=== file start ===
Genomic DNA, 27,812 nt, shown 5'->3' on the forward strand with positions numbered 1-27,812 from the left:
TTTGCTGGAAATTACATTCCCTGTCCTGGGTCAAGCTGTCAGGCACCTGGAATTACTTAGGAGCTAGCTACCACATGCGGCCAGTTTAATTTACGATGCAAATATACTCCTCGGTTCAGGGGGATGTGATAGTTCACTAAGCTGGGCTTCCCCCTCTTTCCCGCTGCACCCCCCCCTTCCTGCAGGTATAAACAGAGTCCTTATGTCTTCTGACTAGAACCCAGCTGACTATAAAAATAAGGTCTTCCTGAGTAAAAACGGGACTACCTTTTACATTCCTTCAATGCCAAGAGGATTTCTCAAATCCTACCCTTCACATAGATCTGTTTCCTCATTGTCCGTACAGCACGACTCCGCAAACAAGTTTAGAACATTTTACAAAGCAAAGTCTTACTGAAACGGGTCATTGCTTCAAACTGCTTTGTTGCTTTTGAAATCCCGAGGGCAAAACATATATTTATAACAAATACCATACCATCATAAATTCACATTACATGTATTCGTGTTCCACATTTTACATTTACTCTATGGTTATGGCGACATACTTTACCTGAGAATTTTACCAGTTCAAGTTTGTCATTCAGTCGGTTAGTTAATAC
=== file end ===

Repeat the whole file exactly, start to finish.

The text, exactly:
Genomic DNA, 27,812 nt, shown 5'->3' on the forward strand with positions numbered 1-27,812 from the left:
TTTGCTGGAAATTACATTCCCTGTCCTGGGTCAAGCTGTCAGGCACCTGGAATTACTTAGGAGCTAGCTACCACATGCGGCCAGTTTAATTTACGATGCAAATATACTCCTCGGTTCAGGGGGATGTGATAGTTCACTAAGCTGGGCTTCCCCCTCTTTCCCGCTGCACCCCCCCCTTCCTGCAGGTATAAACAGAGTCCTTATGTCTTCTGACTAGAACCCAGCTGACTATAAAAATAAGGTCTTCCTGAGTAAAAACGGGACTACCTTTTACATTCCTTCAATGCCAAGAGGATTTCTCAAATCCTACCCTTCACATAGATCTGTTTCCTCATTGTCCGTACAGCACGACTCCGCAAACAAGTTTAGAACATTTTACAAAGCAAAGTCTTACTGAAACGGGTCATTGCTTCAAACTGCTTTGTTGCTTTTGAAATCCCGAGGGCAAAACATATATTTATAACAAATACCATACCATCATAAATTCACATTACATGTATTCGTGTTCCACATTTTACATTTACTCTATGGTTATGGCGACATACTTTACCTGAGAATTTTACCAGTTCAAGTTTGTCATTCAGTCGGTTAGTTAATAC